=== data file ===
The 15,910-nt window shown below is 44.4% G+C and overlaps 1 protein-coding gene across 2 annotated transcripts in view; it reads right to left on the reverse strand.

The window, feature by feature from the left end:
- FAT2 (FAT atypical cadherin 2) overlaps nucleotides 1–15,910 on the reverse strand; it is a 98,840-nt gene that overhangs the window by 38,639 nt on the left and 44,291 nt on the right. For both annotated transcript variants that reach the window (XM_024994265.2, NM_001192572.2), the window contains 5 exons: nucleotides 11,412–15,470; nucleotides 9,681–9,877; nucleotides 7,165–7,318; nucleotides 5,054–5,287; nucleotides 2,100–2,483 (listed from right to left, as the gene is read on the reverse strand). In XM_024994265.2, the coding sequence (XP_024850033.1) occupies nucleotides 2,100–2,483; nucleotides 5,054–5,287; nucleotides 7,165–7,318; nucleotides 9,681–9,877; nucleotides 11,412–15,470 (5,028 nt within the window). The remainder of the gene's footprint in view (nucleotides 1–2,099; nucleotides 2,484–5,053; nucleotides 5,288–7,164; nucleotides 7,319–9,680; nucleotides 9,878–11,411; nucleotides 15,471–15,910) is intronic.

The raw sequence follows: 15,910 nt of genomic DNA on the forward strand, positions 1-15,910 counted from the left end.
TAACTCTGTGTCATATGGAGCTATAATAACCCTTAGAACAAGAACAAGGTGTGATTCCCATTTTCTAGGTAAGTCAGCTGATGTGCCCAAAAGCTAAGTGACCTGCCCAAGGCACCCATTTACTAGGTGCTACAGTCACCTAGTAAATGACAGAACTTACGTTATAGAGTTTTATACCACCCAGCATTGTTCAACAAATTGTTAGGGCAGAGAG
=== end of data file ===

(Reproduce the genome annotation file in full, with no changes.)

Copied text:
The 15,910-nt window shown below is 44.4% G+C and overlaps 1 protein-coding gene across 2 annotated transcripts in view; it reads right to left on the reverse strand.

The window, feature by feature from the left end:
- FAT2 (FAT atypical cadherin 2) overlaps nucleotides 1–15,910 on the reverse strand; it is a 98,840-nt gene that overhangs the window by 38,639 nt on the left and 44,291 nt on the right. For both annotated transcript variants that reach the window (XM_024994265.2, NM_001192572.2), the window contains 5 exons: nucleotides 11,412–15,470; nucleotides 9,681–9,877; nucleotides 7,165–7,318; nucleotides 5,054–5,287; nucleotides 2,100–2,483 (listed from right to left, as the gene is read on the reverse strand). In XM_024994265.2, the coding sequence (XP_024850033.1) occupies nucleotides 2,100–2,483; nucleotides 5,054–5,287; nucleotides 7,165–7,318; nucleotides 9,681–9,877; nucleotides 11,412–15,470 (5,028 nt within the window). The remainder of the gene's footprint in view (nucleotides 1–2,099; nucleotides 2,484–5,053; nucleotides 5,288–7,164; nucleotides 7,319–9,680; nucleotides 9,878–11,411; nucleotides 15,471–15,910) is intronic.

The raw sequence follows: 15,910 nt of genomic DNA on the forward strand, positions 1-15,910 counted from the left end.
TAACTCTGTGTCATATGGAGCTATAATAACCCTTAGAACAAGAACAAGGTGTGATTCCCATTTTCTAGGTAAGTCAGCTGATGTGCCCAAAAGCTAAGTGACCTGCCCAAGGCACCCATTTACTAGGTGCTACAGTCACCTAGTAAATGACAGAACTTACGTTATAGAGTTTTATACCACCCAGCATTGTTCAACAAATTGTTAGGGCAGAGAG